Monday, 30 May 2011

Colour Ringing Gulls

We have started a new colour ringing project: Herring Gulls (and Lesser and Greater Black-backed Gulls if we can get our hands on them). "The North East Scotland Gull project" as I've just decided to call it will see us putting colour rings on any large gull we catch in the Grampian and Tay area, with Ben Herschell from Tay Ringing Group colour ringing gulls in and around Montrose.
   We ringed our first birds today, caught by hand at a legendary site we refer to as "the magic fence." Hopefully they will be the first of many this summer, as we are soon getting to the period when gulls are easy to catch. They lose all caution and common sense when they have chicks, as they desperately try to secure Asda smart price bread for them

Catching at the Magic Fence - thanks to Keith Barker for sending us this photo Another bird caught later in the Burger King car park!

Please look out for our gulls, all have a yellow ring on the left leg, with the letter T followed by a colon and three numbers.
Euan, Calum and Raymondo

Sunday, 29 May 2011

Scarce passage migrant twitch ringing!

We had a scarce passage migrant visitor mid week in the shape of Richie Hearn from WWT Slimbridge, always a welcome addition to the year's list. Last bird he ringed was red breasted goose in Bulgaria (and probably Brazilian Merganser in Brazil before that) so it was no wonder he was looking a bit glum when he was given some juvy linnet rtps to look at!

His face brightened up a bit when he was told there was a linnet brood needing ringing though.......a pullus ringing tick for him!

He dipped on mipit pullus (already ringed) and goldfinch and whitethroat which were too wee to ring.

We are onto the last of first brood linnets now and building well underway for 2nd broods. We had a nice example of 'rabbit syndrome' typical of some of these carduellis finches last week. As we approached a gorse bush containing a nest with c10 day old chicks we noticed the female arriving with nest material closely followed by the male. Once the female disappeared into her new nest (about a metre from the 1st nest) the male nipped over to the first nest to feed the chicks and came back over with a faecal sack in beak just in time to accompany the female away for more nest material........TOTALS!

Raymond, Calum and Euan

Tuesday, 17 May 2011

More Girdleness-ting

Linties are now well on-stream with 11 broods ringed today, with our total now standing on 99 chicks. We have a similar number of titchy chicks that'll be for ringing next weekend. Few failures with their ring of gorse defence but same can’t be said for the ground nesting mipits and skylark with quite a few failures but 3 broods of mipos now ringed (below).
50th lintie nest was well found by Calum and appropriately marked with a Thornton’s Easter Bunny ribbon (see photos below).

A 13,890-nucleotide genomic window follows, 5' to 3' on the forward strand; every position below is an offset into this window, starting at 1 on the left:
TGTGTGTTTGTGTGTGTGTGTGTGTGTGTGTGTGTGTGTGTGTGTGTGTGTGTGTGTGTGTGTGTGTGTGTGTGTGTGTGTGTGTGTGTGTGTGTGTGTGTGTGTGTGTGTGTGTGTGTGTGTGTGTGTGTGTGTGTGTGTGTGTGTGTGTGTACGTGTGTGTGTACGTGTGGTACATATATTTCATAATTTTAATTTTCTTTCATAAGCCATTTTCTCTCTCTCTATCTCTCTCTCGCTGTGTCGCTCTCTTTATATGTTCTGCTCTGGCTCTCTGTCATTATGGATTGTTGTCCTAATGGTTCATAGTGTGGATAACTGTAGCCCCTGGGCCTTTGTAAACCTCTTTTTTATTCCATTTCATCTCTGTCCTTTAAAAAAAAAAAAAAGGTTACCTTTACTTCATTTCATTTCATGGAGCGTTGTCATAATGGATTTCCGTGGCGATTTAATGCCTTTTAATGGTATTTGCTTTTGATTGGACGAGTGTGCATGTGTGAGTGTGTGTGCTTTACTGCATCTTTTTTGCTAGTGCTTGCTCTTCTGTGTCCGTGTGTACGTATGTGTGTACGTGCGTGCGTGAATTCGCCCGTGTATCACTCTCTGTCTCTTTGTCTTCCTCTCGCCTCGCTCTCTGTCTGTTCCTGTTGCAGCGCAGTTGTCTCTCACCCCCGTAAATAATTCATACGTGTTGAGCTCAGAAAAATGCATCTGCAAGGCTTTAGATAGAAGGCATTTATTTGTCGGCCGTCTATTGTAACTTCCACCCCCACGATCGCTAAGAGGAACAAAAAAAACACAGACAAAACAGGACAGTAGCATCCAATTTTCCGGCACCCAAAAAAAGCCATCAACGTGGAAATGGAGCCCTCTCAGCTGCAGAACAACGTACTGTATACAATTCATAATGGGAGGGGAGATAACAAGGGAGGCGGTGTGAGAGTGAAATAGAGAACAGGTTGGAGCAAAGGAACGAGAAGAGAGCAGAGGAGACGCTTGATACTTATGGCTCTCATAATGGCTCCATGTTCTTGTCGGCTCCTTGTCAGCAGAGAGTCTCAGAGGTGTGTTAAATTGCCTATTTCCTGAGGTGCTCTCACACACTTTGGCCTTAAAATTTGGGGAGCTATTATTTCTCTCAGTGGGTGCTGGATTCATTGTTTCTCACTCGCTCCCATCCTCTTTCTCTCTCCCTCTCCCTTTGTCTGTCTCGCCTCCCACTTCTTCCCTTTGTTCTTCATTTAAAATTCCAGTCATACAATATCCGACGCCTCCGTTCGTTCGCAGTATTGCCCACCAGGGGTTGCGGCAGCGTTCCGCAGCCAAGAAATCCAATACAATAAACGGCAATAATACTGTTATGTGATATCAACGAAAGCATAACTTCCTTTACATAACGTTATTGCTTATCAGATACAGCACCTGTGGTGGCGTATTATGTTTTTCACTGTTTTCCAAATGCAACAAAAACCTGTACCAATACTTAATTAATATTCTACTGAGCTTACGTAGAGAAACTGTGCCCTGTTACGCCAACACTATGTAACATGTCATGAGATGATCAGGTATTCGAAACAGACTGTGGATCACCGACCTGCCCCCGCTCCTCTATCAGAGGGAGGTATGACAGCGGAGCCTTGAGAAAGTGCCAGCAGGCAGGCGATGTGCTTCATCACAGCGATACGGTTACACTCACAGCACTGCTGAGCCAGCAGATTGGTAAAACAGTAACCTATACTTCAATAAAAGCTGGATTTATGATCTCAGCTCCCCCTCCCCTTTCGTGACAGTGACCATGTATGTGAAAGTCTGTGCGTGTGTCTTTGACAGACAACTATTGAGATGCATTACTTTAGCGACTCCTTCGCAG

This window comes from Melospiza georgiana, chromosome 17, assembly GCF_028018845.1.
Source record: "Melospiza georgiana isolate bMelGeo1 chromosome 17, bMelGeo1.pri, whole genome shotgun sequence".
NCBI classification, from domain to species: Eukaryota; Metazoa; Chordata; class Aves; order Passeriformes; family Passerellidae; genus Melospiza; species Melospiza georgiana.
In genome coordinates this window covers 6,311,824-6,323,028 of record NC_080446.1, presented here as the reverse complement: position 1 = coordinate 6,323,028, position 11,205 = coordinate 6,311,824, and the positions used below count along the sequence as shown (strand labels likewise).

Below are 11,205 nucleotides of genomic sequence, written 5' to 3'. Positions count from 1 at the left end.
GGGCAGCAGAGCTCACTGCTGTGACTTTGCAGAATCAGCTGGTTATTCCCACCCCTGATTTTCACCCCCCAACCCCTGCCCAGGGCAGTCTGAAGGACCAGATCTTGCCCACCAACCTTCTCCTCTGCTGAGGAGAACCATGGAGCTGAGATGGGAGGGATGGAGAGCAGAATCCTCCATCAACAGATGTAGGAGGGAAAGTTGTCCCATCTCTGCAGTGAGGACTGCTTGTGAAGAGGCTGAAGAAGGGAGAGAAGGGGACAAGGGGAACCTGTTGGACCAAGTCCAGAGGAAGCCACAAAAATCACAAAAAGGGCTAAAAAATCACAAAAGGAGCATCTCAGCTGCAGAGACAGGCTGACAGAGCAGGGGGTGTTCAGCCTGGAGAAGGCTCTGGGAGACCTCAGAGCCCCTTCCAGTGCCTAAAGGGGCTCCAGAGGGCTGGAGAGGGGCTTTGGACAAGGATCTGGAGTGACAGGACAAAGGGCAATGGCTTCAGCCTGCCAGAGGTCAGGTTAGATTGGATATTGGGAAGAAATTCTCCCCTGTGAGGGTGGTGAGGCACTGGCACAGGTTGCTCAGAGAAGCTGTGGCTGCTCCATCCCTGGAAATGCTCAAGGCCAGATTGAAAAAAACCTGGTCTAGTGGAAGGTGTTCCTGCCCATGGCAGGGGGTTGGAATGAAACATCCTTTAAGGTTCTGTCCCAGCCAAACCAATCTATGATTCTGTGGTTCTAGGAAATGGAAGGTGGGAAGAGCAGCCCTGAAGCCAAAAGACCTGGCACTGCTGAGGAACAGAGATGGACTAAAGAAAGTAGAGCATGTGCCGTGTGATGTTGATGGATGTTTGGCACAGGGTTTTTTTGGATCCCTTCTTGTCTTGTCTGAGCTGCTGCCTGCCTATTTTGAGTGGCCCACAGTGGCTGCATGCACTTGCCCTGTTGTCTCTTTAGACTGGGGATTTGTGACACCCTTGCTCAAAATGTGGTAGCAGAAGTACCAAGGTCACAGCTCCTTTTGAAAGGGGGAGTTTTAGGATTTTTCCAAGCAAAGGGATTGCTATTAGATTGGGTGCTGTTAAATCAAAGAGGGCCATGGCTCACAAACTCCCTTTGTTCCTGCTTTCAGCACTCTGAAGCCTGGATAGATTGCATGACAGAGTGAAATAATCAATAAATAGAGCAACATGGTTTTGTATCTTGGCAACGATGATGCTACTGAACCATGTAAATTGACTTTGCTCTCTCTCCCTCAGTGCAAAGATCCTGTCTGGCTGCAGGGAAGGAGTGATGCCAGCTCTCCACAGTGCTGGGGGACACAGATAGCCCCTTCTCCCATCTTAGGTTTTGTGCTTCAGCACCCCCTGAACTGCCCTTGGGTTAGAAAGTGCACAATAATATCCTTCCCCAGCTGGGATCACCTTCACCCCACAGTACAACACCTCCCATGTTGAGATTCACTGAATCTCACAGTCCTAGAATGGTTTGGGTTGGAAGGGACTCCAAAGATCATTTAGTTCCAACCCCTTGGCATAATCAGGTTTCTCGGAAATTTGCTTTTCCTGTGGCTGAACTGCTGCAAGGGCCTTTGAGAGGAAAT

We are used to finding goldfinch nests at the end of high sycamore branches in winter once the leaves are off the trees but at this site they have taken to using head high dog roses……..luvly (photo below). First brood ringed today and a further 2 on eggs. Some adults were clap netted as well as skylark and meadow pipits. We also got a control lintie……..L627288 Any takers?

Tuesday, 10 May 2011

Lintie nesting

Despite another cold snowy spell last winter our breeding linnet numbers seem to be buoyant and thriving, at least in their favourite habitat in the coastal gorse bushes. First 3 broods were ringed last weekend with another 30+ lined up for the next few weekends. Main threat is burning by vandals with one or two nests and favoured gorse clumps already gone. Our major stick twatting day to find all the nests we’d missed during building proved a bit disappointing with most female linnets sitting very tight in the cool and misty conditions (see photo above). Other nests included pied wagtail, blackbird chicks, a well sign posted goldfinch (see photo below), swallow building, a few meadow pipits and an early rock pipit with young chicks.

Top tip for finding meadow pipit nests: Stand in a group in the rough grass and yap for a few minutes……it eventually unnerves the sitting bird and it flutters off………2 found by this very skilful method!

Watch out for a photo of Rotti Man (The Viz ornithologist) next posting.

Raymond and team

Ravens in Grampian

This week we also ringed a new species for the group – Raven. Although common in other parts of the country this species seems to be just starting to recover from the severe persecution they have suffered. A few pairs are now breeding in the region and this is the first brood to be ringed by the group. We have also heard recently of a golden eagle tracked by the RSPB, which was found poisoned in Glenbuchat in Strathdon, so there are obviously still individuals deliberately killing protected birds in our uplands. We wish our ravens chicks all the best and hope them a long happy life, unlike the poor golden eagle.
Brood of 3 ravens. Photo by Ewan Weston
Poisoned golden eagle. Photo RSPB

Sandwich terns coming north

Since our sighting in Namibia in February we have had 3 more sightings as the terns start to move North to breed. Our first came from Lanzarote (EDB) in early April followed 20 days later by another bird sighted in the Netherlands (EAS). EAS was also seen on the 9th of May at the same site in the Netherlands, suggesting that it may be breeding nearby. There are no sandwich terns breeding in this part of the Netherlands, so it will be interesting to see if this bird remains in the area or turns up elsewhere.
EAS photographed in the Netherlands – Fred Visscher 20/4/2011
So far we have had 70 re-sightings of 200 colour ringed individuals. Nine of these were outside of the UK. We have also had a recent recovery of a sandwich tern ringed as a chick in 2006 on the Ythan Estuary that was recovered on 31st of March in ICELAND. This is the first UK recovery of a sandwich tern in Iceland.